Pakistan says no suspension for accused

The International Cricket Council (ICC) has promised “prompt and decisive action” if the allegations made by a British Sunday newspaper are proven.


The Pakistan Cricket Board (PCB) has summoned the players at the centre of the claims to a meeting in London on Wednesday, but said it would not suspend any player while police continue to investigate.

Customs officials in Britain said they had arrested and bailed two men and a woman from London on Sunday as part of an investigation into money laundering. A source confirmed the arrests were linked to the cricket row.

A spokesman for the PCB said that until the various investigations were completed, it would not act against the players.

“Chairman Ijaz Butt just told me that since there is a case going on with the Scotland Yard we are not going to suspend any player,” he told AFP.

“He further said that this is only an allegation so far. There is still no charge or proof on that account. So at this stage there will be no action taken.”

The News of the World alleges that a middleman took STG150,000 ($A259,717.77) to arrange for Pakistani players to deliberately bowl no-balls in the final Test match against England in London last week.

The information would be of enormous value to the spot-betting industry, where money is wagered on specific incidents in matches.

The beleaguered Pakistan team was training for the rest of the tour on Tuesday in Taunton, southwest England.

But three of the players named in the allegations – Test team captain Salman Butt and bowlers Mohammad Aamer and Mohammad Asif – have been summoned to a meeting with top Pakistani officials in London on Wednesday.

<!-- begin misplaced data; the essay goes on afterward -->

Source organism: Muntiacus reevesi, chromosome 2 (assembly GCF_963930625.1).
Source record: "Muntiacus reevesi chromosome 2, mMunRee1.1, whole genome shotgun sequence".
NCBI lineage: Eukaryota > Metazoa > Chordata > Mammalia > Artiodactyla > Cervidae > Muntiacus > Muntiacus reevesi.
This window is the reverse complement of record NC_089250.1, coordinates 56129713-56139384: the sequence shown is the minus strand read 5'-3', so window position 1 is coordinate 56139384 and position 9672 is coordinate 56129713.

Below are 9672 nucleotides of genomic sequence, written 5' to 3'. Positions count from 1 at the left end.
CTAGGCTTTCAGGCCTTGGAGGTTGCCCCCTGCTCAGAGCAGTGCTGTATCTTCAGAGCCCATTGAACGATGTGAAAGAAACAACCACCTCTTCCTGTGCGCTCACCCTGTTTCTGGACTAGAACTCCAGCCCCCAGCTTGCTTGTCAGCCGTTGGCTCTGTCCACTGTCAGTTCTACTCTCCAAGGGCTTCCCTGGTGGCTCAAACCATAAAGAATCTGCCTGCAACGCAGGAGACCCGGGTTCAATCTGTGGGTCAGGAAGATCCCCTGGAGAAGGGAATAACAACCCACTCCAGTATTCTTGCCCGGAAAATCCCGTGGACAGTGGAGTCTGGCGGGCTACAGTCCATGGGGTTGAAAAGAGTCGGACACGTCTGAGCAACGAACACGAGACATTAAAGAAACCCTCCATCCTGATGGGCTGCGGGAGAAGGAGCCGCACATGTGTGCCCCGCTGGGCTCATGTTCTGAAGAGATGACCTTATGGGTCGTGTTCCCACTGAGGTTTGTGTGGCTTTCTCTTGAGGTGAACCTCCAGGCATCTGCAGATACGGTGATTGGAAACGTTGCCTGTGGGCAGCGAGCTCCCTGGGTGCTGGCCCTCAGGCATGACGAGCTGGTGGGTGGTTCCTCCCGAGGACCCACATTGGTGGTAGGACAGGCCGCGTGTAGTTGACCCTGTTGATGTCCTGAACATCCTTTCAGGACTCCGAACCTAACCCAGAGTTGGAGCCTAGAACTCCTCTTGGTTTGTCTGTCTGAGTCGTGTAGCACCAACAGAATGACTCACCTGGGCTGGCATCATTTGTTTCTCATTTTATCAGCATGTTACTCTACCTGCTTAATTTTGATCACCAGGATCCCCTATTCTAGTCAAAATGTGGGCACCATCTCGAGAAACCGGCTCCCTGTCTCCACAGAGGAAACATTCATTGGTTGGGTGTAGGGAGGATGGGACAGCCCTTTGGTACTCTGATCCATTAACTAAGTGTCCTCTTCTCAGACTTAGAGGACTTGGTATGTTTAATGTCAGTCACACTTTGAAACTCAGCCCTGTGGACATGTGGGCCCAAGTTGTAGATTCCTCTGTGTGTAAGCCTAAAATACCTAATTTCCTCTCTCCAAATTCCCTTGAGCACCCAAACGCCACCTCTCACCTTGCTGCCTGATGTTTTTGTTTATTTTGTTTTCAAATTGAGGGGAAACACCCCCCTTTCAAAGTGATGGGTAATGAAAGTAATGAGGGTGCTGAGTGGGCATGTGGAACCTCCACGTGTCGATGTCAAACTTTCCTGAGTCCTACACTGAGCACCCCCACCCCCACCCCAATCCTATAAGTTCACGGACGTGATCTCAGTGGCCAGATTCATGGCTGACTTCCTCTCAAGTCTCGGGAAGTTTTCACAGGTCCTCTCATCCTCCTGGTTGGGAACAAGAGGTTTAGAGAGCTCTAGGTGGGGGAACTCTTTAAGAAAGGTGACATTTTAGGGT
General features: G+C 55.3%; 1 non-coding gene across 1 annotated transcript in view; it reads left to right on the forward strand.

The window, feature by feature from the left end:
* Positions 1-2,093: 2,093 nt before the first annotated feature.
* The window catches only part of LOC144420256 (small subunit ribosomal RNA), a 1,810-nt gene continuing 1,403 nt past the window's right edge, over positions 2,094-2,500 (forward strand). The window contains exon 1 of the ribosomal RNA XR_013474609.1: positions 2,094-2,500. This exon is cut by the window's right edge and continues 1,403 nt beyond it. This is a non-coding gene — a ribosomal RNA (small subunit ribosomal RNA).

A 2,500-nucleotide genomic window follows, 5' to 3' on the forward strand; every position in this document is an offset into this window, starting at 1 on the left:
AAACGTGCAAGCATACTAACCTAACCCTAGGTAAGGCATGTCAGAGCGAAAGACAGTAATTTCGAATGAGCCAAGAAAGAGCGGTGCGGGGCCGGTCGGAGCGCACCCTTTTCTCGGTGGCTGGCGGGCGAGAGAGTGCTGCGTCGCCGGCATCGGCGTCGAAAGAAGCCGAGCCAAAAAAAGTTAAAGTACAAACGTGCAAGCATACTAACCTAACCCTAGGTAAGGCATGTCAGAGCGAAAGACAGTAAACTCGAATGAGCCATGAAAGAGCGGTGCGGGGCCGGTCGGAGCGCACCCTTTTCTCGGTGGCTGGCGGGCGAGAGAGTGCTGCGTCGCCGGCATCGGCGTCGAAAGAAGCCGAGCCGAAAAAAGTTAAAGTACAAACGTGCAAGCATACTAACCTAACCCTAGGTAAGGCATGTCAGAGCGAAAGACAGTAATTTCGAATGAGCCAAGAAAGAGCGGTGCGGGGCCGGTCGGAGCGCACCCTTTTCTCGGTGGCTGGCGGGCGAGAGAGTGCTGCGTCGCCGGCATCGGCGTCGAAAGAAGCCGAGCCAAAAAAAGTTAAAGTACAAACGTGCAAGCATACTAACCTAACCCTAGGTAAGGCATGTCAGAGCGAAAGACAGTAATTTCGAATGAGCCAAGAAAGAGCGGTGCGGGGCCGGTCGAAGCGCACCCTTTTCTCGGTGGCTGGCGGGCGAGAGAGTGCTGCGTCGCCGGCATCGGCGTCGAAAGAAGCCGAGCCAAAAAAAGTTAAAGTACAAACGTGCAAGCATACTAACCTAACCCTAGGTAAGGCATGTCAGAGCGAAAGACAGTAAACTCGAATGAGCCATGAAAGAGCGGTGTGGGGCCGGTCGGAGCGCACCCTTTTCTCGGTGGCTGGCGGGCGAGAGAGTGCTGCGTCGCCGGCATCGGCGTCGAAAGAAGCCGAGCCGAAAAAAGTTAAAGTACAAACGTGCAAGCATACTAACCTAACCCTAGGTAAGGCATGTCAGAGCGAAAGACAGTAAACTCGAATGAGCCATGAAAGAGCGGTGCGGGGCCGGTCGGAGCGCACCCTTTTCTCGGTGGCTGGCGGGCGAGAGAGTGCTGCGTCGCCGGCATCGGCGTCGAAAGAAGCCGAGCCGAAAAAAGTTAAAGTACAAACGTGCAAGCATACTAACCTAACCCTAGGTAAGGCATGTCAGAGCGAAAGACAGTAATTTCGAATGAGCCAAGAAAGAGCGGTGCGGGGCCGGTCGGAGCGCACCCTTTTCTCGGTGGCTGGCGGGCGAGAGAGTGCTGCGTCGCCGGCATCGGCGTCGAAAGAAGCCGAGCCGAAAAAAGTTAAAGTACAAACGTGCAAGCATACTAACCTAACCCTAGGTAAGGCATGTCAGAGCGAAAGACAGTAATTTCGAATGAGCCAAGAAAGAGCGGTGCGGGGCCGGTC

Team manager Yawar Saeed said they would meet with Ijaz Butt and the Pakistani high commissioner (ambassador) to Britain, Wajid Shamsul Hasan.

It appears increasingly likely the three players will play no part in the rest of the tour, which comprises Twenty20 matches and a series of one-day internationals against England.

Pakistan begin their preparations for the matches with a practice game against English county Somerset on Thursday, before the first Twenty20 fixture against England in Cardiff on Sunday.

Reporters were barred from the County Ground in Taunton on the request of the Pakistan team, Somerset Chief Executive Richard Gould said, telling AFP: “I think in these particular circumstances, we understand.”

Britain’s The Daily Telegraph newspaper said the ICC had informally asked Pakistan for the named players to be dropped from the squad.

Citing ICC sources, other reports claimed that the same players had been under investigation for months by their anti-corruption unit.